Early Australian Voyages: Pelsart, Tasman, Dampier eBook

John Pinkerton
This eBook from the Gutenberg Project consists of approximately 173 pages of information about Early Australian Voyages.

On February 6th, being in 17 degrees 19 minutes of south latitude, and in the longitude of 201 degrees 35 minutes, we found ourselves embarrassed by nineteen or twenty small islands, every one of which was surrounded with sands, shoals, and rocks.  These are marked in the charts by the name of Prince William’s Islands, or Heemskirk’s Shallows.  On the 8th we were in the latitude of 15 degrees 29 minutes, and in the longitude of 199 degrees 31 minutes.  We had abundance of rain, a strong wind from the north-east, or the north-north-east, with dark cold weather.  Fearing, therefore, that we were run farther to the west than we thought ourselves by our reckoning, and dreading that we should fall to the south of New Guinea, or be thrown upon some unknown coast in such blowing misty weather, we resolved to stand away to the north, or to the north-north-west, till we should arrive in the latitude of 4, 5, or 6 degrees south, and then to bear away west for the coast of New Guinea, as the least dangerous way that we could take.

It is very plain from hence, that Captain Tasman had now laid aside all thoughts of discovering farther, and I think it is not difficult to guess at the reason; when he was in this latitude, he was morally certain that he could, without further difficulty, sail round by the coast of New Guinea, and so back again to the East Indies.  It is therefore extremely probable that he was directed by his instructions to coast round that great southern continent already discovered, in order to arrive at a certainty whether it was joined to any other part of the world, or whether, notwithstanding its vast extent, viz., from the equator to 43 degrees of south latitude, and from the longitude of 123 degrees to near 190 degrees, it was, notwithstanding, an island.  This, I say, was in all appearance the true design of his voyage, and the reason of it seems to be this:  that an exact chart being drawn from his discoveries, the East India Company might have perfect intelligence of the extent and situation of this now-found country before they executed the plan they were then contriving for preventing its being visited or farther discovered by their own or any other nation; and this too accounts for the care taken in laying down the map of this country on the pavement of the new stadthouse at Amsterdam; for as this county was henceforward to remain as a kind of deposit or land of reserve in the hands of the East India Company, they took this method of intimating as much to their countrymen, so that, while strangers are gaping at this map as a curiosity, every intelligent Dutchman may say to himself, “Behold the wisdom of the East India Company.  By their present empire they support the authority of this republic abroad, and by their extensive commerce enrich its subjects at home, and at the same time show us here what a reserve they have made for the benefit of posterity, whenever, through the vicissitudes to which all sublunary things are liable, their present sources of power and grandeur shall fail.”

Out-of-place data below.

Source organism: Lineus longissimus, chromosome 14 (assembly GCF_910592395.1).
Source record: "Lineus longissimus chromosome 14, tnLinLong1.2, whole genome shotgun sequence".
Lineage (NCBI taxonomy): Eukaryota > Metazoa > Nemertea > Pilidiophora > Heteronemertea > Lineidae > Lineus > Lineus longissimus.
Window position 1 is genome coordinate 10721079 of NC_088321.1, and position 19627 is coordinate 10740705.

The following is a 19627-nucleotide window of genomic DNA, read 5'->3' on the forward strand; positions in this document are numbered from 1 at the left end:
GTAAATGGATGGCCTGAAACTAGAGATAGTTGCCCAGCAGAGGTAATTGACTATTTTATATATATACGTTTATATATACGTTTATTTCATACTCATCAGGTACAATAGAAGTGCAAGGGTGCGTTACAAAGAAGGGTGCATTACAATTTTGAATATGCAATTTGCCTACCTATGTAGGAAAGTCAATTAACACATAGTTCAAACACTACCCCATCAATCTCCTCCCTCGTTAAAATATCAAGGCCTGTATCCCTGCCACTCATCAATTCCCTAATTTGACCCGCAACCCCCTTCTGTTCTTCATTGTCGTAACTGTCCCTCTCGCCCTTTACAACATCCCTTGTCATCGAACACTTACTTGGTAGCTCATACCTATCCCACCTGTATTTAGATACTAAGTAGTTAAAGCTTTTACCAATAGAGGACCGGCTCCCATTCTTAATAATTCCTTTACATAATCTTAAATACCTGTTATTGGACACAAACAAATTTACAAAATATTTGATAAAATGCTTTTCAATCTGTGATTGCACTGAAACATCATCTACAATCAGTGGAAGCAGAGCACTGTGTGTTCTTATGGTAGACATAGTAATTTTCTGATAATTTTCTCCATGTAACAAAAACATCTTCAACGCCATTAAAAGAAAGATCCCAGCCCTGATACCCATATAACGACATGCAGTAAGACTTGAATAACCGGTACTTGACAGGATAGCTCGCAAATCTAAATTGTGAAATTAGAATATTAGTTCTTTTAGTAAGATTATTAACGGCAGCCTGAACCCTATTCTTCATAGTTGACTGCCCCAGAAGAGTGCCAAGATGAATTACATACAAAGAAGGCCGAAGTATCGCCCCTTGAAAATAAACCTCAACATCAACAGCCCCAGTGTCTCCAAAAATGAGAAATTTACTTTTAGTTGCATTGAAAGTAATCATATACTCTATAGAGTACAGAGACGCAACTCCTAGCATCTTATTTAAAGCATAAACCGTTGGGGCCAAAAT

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Early Australian Voyages: Pelsart, Tasman, Dampier from Project Gutenberg. Public domain.
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